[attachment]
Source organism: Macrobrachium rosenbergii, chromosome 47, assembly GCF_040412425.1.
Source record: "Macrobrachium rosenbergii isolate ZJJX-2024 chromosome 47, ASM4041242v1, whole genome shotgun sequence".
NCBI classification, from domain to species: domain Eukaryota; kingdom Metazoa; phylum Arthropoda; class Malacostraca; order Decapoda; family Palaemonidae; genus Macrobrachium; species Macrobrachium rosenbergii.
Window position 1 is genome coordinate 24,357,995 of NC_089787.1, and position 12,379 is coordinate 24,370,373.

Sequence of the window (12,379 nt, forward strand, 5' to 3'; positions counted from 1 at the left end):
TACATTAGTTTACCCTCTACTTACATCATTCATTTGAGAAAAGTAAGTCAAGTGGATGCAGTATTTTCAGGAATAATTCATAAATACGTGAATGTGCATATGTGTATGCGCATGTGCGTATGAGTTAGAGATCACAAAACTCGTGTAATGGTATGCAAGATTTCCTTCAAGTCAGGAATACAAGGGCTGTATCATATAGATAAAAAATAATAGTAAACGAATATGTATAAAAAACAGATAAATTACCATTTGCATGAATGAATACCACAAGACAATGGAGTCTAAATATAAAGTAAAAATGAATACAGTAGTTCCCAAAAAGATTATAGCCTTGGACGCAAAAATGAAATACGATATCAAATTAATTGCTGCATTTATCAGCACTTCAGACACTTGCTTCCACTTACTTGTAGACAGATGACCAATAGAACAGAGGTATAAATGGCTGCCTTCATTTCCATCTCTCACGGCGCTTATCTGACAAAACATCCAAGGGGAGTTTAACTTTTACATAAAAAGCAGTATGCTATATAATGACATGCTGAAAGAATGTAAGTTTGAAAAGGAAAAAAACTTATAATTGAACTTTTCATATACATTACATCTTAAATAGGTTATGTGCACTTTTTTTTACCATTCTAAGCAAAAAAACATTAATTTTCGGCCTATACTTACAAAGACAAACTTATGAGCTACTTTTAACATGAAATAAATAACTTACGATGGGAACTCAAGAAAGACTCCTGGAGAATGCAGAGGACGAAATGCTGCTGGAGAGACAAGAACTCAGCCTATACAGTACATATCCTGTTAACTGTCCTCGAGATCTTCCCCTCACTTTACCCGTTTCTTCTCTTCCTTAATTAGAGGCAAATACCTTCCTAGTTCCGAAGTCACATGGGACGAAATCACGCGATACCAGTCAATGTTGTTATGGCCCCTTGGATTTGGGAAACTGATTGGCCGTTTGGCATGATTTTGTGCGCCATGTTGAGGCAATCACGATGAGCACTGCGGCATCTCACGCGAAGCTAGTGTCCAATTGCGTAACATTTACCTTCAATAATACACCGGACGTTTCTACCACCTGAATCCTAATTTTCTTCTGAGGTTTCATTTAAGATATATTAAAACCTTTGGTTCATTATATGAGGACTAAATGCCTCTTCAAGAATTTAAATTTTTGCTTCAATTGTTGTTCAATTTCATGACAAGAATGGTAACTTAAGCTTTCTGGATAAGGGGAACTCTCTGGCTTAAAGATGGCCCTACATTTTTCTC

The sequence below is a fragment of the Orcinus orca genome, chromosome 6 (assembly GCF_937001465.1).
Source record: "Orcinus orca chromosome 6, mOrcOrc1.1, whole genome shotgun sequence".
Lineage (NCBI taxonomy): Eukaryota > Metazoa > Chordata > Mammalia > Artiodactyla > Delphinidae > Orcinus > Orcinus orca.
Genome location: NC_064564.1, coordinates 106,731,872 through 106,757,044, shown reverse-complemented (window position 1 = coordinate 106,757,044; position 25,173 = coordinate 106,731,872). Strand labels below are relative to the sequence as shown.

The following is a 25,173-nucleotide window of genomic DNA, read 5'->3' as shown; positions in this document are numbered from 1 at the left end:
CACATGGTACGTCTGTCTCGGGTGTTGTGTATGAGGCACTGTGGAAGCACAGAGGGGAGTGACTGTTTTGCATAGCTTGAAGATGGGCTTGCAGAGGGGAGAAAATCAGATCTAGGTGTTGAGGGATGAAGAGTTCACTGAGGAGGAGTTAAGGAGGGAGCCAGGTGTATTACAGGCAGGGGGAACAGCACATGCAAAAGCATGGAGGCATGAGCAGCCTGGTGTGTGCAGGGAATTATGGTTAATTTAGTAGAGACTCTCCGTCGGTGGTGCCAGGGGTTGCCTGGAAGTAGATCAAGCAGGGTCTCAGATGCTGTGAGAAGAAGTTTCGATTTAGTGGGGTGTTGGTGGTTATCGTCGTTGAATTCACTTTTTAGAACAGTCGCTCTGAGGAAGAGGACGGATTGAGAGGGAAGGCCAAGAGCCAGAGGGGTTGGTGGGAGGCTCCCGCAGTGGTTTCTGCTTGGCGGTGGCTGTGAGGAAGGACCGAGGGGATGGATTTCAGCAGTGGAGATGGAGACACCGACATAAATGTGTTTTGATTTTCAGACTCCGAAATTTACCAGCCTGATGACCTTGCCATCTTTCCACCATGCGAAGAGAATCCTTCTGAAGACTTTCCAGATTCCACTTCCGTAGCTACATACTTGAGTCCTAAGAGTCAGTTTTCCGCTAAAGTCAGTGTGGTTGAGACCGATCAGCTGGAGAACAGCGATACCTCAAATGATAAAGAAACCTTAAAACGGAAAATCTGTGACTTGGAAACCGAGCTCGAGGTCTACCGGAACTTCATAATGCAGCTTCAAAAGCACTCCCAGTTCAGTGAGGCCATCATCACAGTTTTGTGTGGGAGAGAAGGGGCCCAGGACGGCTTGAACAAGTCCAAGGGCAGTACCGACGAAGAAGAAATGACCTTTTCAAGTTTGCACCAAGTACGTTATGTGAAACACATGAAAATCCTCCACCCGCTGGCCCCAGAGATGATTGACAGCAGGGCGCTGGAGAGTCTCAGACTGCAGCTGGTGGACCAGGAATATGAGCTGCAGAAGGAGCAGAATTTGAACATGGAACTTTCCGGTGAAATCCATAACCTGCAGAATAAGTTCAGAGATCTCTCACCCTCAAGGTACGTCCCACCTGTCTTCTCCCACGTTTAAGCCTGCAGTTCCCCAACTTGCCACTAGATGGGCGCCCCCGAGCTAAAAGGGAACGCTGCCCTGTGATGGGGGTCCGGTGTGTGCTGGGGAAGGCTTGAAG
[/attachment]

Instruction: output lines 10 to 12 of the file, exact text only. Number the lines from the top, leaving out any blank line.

Genome location: NC_064564.1, coordinates 106,731,872 through 106,757,044, shown reverse-complemented (window position 1 = coordinate 106,757,044; position 25,173 = coordinate 106,731,872). Strand labels below are relative to the sequence as shown.

The following is a 25,173-nucleotide window of genomic DNA, read 5'->3' as shown; positions in this document are numbered from 1 at the left end:
CACATGGTACGTCTGTCTCGGGTGTTGTGTATGAGGCACTGTGGAAGCACAGAGGGGAGTGACTGTTTTGCATAGCTTGAAGATGGGCTTGCAGAGGGGAGAAAATCAGATCTAGGTGTTGAGGGATGAAGAGTTCACTGAGGAGGAGTTAAGGAGGGAGCCAGGTGTATTACAGGCAGGGGGAACAGCACATGCAAAAGCATGGAGGCATGAGCAGCCTGGTGTGTGCAGGGAATTATGGTTAATTTAGTAGAGACTCTCCGTCGGTGGTGCCAGGGGTTGCCTGGAAGTAGATCAAGCAGGGTCTCAGATGCTGTGAGAAGAAGTTTCGATTTAGTGGGGTGTTGGTGGTTATCGTCGTTGAATTCACTTTTTAGAACAGTCGCTCTGAGGAAGAGGACGGATTGAGAGGGAAGGCCAAGAGCCAGAGGGGTTGGTGGGAGGCTCCCGCAGTGGTTTCTGCTTGGCGGTGGCTGTGAGGAAGGACCGAGGGGATGGATTTCAGCAGTGGAGATGGAGACACCGACATAAATGTGTTTTGATTTTCAGACTCCGAAATTTACCAGCCTGATGACCTTGCCATCTTTCCACCATGCGAAGAGAATCCTTCTGAAGACTTTCCAGATTCCACTTCCGTAGCTACATACTTGAGTCCTAAGAGTCAGTTTTCCGCTAAAGTCAGTGTGGTTGAGACCGATCAGCTGGAGAACAGCGATACCTCAAATGATAAAGAAACCTTAAAACGGAAAATCTGTGACTTGGAAACCGAGCTCGAGGTCTACCGGAACTTCATAATGCAGCTTCAAAAGCACTCCCAGTTCAGTGAGGCCATCATCACAGTTTTGTGTGGGAGAGAAGGGGCCCAGGACGGCTTGAACAAGTCCAAGGGCAGTACCGACGAAGAAGAAATGACCTTTTCAAGTTTGCACCAAGTACGTTATGTGAAACACATGAAAATCCTCCACCCGCTGGCCCCAGAGATGATTGACAGCAGGGCGCTGGAGAGTCTCAGACTGCAGCTGGTGGACCAGGAATATGAGCTGCAGAAGGAGCAGAATTTGAACATGGAACTTTCCGGTGAAATCCATAACCTGCAGAATAAGTTCAGAGATCTCTCACCCTCAAGGTACGTCCCACCTGTCTTCTCCCACGTTTAAGCCTGCAGTTCCCCAACTTGCCACTAGATGGGCGCCCCCGAGCTAAAAGGGAACGCTGCCCTGTGATGGGGGTCCGGTGTGTGCTGGGGAAGGCTTGAAG